Evan Brand: Yeah, well said, I just put another paper in the chat for you if you want it. This was from 2006. And it was just talking about how there was back in the 1980s, a guy Edgar hope Simpson proposed that a seasonal stimulus was intimately associated with seasonal epidemic, influenza. And long story short, the fancy way of saying, hey, winter comes and then boom, all of a sudden, you know, viruses become more of a prevalent issue. And then long story short, there was this whole interventional study, which there’s many, many, many, many on this long story short, vitamin D is reducing the incidence of respiratory infections in children. So this is specifically talking about kids. But there are countless of these for adults. And so what’s happening when the vitamin D levels are sufficient, are a multitude of things. But in particular, it’s helping to reduce interleukin six, which is one of those inflammatory cytokines that we’re seeing get people in trouble. So if you can reduce your cytokines, that’s going to be beneficial. And then also another cool benefit is not only as sort of an anti viral, but there’s some anti microbial benefit, which I honestly didn’t know much about this and start till I started reading these papers here that it can actually activate your immune cells to produce some anti microbials. So sort of like a natural antibiotic, if you will, by upping vitamin D concentration. Now, the question is, well, how do people take it? Is it just an ongoing thing, if you think you’re getting into trouble with the illness, do you go high dose of it, I think it depends on what your levels are. So would you say you probably want to get a baseline first to know where you’re at and how you should address it or-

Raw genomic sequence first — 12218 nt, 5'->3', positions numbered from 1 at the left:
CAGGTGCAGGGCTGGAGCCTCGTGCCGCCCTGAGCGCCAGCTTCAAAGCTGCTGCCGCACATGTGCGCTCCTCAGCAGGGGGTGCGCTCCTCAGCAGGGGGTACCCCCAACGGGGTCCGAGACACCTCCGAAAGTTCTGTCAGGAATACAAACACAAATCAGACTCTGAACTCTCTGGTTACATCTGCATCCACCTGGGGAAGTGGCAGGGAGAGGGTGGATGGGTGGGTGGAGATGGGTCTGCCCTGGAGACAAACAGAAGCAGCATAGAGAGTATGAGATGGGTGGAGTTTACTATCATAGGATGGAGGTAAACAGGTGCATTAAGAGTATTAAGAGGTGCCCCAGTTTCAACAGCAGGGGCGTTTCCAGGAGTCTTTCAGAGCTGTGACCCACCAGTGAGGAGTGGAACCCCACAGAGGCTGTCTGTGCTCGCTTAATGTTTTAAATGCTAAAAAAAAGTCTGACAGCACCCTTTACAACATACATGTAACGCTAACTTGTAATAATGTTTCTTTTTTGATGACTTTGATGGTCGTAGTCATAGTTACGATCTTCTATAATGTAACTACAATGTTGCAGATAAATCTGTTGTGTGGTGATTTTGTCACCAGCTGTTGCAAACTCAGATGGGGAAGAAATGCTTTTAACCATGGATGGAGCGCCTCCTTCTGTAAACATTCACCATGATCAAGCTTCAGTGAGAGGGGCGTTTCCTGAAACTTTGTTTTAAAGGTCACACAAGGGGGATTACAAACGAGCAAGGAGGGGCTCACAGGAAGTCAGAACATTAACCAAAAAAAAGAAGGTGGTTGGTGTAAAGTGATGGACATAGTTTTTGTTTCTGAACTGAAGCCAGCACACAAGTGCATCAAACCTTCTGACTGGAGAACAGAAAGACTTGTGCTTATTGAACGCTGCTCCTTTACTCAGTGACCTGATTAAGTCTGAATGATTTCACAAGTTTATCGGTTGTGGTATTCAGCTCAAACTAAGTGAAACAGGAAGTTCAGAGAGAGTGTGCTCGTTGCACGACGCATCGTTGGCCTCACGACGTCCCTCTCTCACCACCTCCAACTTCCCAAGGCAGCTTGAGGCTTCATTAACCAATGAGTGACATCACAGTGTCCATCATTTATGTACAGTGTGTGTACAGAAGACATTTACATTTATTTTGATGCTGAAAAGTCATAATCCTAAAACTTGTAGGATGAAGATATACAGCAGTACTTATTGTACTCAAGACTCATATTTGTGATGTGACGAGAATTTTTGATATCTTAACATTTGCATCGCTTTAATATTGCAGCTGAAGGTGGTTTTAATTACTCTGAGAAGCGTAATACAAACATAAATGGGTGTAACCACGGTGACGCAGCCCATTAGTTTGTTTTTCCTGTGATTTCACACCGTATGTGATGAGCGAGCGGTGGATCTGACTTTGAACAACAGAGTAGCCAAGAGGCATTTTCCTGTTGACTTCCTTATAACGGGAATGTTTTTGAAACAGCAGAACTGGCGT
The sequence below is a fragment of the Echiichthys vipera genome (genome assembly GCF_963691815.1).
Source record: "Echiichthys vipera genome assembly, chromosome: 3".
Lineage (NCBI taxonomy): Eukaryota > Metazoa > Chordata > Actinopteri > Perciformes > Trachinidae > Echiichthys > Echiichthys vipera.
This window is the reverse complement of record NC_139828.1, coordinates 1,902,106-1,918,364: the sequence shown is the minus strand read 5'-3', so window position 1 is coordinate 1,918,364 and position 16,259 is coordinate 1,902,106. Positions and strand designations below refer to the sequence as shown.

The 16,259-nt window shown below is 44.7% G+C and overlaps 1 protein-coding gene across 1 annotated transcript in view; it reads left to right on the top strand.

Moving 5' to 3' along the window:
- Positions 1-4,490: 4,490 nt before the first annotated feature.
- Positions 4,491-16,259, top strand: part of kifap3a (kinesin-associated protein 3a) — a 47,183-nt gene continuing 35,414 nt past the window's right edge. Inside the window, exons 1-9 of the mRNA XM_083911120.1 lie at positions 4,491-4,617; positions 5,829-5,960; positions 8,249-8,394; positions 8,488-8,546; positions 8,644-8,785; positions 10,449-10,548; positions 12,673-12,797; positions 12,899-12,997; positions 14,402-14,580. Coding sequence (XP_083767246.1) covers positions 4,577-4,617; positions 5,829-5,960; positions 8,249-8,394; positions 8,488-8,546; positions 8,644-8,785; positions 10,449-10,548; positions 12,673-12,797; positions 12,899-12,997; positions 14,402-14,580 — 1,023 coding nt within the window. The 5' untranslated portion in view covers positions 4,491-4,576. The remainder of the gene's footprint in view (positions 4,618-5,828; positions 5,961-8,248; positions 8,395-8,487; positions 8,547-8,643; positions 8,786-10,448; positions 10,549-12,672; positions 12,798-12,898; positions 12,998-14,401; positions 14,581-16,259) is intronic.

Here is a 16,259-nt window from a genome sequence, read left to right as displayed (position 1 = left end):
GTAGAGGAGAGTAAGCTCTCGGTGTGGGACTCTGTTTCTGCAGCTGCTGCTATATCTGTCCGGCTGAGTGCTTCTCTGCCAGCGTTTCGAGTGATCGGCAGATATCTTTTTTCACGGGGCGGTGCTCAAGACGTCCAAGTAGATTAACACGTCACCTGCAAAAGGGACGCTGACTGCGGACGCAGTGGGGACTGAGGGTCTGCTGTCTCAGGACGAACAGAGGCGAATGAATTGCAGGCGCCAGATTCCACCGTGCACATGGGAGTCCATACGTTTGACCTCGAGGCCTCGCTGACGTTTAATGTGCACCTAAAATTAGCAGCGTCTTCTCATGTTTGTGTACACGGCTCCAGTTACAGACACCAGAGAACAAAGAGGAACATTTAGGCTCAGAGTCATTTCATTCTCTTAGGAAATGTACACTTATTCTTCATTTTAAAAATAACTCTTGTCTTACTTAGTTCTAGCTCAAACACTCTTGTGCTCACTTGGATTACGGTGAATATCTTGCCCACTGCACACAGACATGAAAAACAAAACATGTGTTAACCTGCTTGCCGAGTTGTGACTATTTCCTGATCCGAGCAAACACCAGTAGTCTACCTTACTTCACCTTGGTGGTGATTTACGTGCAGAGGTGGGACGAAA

Dr. Justin Marchegiani: Baseline first, I mean, I would say the wider your skin is, the more fair your skin is. Probably the more efficient you are going to be at converting vitamin D from the sun, right? The darker your skin is think of your your the darkness in your skin, that’s melanin, right, the more melanin you have, so you have kind of different spectrums full on African American, that’s the highest amount of melanin, melanin is like your natural UV block, right, it helps block your skin from the sun’s rays. So due to evolution, and where we evolved, people that evolved closer to the equator, more UV light based on the angle of the Sun hitting it, they naturally evolved with more melanin in the skin, people that have all further away from the equator, less direct UV light, less melanin in the skin, because it’s all about making vitamin D. So the more efficient you are at making vitamin D, you probably are going to be, you’ll probably be able to get away with not supplementing as much or as frequent. The more melanin in your skin, the more you have to be on top of your vitamin D, because unless you’re going to be outside six to eight hours a day, and you’re at a, you know, mid to low 30 latitude, you’re probably just not going to be able to ever make enough vitamin D, therefore, you really have to be on top of everything. And you’re testing. So lighter skin, I think in general, a good rule of thumb is 1000, I use per 25 pounds of body weight, especially in the fall and winter months. And then if you want to take a break in the summer, that’s fine, just make sure you get a test here there to confirm it, the darker your skin is, you may even want to double that in the winter months. And then you may want to follow up and retest come the early spring and see where you’re at kind of monitor where you’re at. If you’re someone that works outside, that’s you have to make that adjustment. If you’re an office person you’re inside all day, you also have to make that adjustment to so in general 1000, I use per 25 pounds of body weight. And then if you have darker skin, you may want to double that for the winter months. And then it’s always good to confirm in the summertime in the winter, and sometime coming off the winter, early spring summer to see where you’re at. And then we can always adjust accordingly. And if there’s any risk of autoimmunity or cancer, we probably want to be testing just a little bit more frequently. Once you kind of know where you’re at, you can kind of guess based on how well you’re doing. And then in regards to vitamin D, you know, I mean, vitamin K, K2, you probably want anywhere between 100 150 micrograms of K2 is kind of where you want where you’re going to be at per day on average. And so if you’re doing lots of green vegetables, if you’re doing sauerkraut fermented foods, you’re doing kaitou from grass fed butter or ghee, you’ll probably be fine. And then if you want that insurance policy of about 150 micrograms, you can always just find a good vitamin d3 with that in there. And then that gives you that extra assurance that you’re okay there.